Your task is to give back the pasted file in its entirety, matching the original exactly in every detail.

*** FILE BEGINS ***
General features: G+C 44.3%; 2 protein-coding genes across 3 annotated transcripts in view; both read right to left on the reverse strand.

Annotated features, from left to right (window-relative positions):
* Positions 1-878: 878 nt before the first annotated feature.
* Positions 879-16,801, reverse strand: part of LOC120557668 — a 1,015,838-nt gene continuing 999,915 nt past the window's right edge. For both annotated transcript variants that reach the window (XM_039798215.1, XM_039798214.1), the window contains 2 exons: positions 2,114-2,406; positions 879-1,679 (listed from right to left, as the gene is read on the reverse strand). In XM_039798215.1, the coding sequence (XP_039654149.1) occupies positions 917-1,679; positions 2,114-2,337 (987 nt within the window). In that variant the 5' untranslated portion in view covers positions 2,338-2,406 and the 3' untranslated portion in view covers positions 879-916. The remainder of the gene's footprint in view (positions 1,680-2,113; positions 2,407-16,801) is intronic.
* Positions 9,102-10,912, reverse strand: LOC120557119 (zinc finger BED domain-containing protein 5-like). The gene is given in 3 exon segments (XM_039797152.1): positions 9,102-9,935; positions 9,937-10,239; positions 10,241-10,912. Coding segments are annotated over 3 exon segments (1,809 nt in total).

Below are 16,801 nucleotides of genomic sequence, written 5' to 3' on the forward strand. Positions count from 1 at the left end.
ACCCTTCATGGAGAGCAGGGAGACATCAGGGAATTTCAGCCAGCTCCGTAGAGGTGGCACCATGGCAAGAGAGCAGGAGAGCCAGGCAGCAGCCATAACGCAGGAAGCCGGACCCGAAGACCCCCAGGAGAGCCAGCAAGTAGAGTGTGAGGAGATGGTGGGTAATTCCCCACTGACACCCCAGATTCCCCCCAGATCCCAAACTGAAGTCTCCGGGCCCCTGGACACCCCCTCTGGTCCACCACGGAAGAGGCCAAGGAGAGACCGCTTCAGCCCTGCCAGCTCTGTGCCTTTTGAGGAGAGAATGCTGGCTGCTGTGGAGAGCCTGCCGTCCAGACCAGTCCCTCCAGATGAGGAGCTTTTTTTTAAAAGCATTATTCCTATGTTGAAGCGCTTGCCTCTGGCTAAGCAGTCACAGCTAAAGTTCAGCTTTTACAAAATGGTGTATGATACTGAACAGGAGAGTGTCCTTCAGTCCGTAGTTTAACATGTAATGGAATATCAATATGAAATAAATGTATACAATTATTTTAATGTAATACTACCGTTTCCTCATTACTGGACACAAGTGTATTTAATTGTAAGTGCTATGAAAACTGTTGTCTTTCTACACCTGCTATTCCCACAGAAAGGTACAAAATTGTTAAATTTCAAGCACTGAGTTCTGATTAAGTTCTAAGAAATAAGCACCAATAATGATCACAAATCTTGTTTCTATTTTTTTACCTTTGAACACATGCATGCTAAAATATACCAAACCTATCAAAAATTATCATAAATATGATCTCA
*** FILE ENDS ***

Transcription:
General features: G+C 44.3%; 2 protein-coding genes across 3 annotated transcripts in view; both read right to left on the reverse strand.

Annotated features, from left to right (window-relative positions):
* Positions 1-878: 878 nt before the first annotated feature.
* Positions 879-16,801, reverse strand: part of LOC120557668 — a 1,015,838-nt gene continuing 999,915 nt past the window's right edge. For both annotated transcript variants that reach the window (XM_039798215.1, XM_039798214.1), the window contains 2 exons: positions 2,114-2,406; positions 879-1,679 (listed from right to left, as the gene is read on the reverse strand). In XM_039798215.1, the coding sequence (XP_039654149.1) occupies positions 917-1,679; positions 2,114-2,337 (987 nt within the window). In that variant the 5' untranslated portion in view covers positions 2,338-2,406 and the 3' untranslated portion in view covers positions 879-916. The remainder of the gene's footprint in view (positions 1,680-2,113; positions 2,407-16,801) is intronic.
* Positions 9,102-10,912, reverse strand: LOC120557119 (zinc finger BED domain-containing protein 5-like). The gene is given in 3 exon segments (XM_039797152.1): positions 9,102-9,935; positions 9,937-10,239; positions 10,241-10,912. Coding segments are annotated over 3 exon segments (1,809 nt in total).

Below are 16,801 nucleotides of genomic sequence, written 5' to 3' on the forward strand. Positions count from 1 at the left end.
ACCCTTCATGGAGAGCAGGGAGACATCAGGGAATTTCAGCCAGCTCCGTAGAGGTGGCACCATGGCAAGAGAGCAGGAGAGCCAGGCAGCAGCCATAACGCAGGAAGCCGGACCCGAAGACCCCCAGGAGAGCCAGCAAGTAGAGTGTGAGGAGATGGTGGGTAATTCCCCACTGACACCCCAGATTCCCCCCAGATCCCAAACTGAAGTCTCCGGGCCCCTGGACACCCCCTCTGGTCCACCACGGAAGAGGCCAAGGAGAGACCGCTTCAGCCCTGCCAGCTCTGTGCCTTTTGAGGAGAGAATGCTGGCTGCTGTGGAGAGCCTGCCGTCCAGACCAGTCCCTCCAGATGAGGAGCTTTTTTTTAAAAGCATTATTCCTATGTTGAAGCGCTTGCCTCTGGCTAAGCAGTCACAGCTAAAGTTCAGCTTTTACAAAATGGTGTATGATACTGAACAGGAGAGTGTCCTTCAGTCCGTAGTTTAACATGTAATGGAATATCAATATGAAATAAATGTATACAATTATTTTAATGTAATACTACCGTTTCCTCATTACTGGACACAAGTGTATTTAATTGTAAGTGCTATGAAAACTGTTGTCTTTCTACACCTGCTATTCCCACAGAAAGGTACAAAATTGTTAAATTTCAAGCACTGAGTTCTGATTAAGTTCTAAGAAATAAGCACCAATAATGATCACAAATCTTGTTTCTATTTTTTTACCTTTGAACACATGCATGCTAAAATATACCAAACCTATCAAAAATTATCATAAATATGATCTCA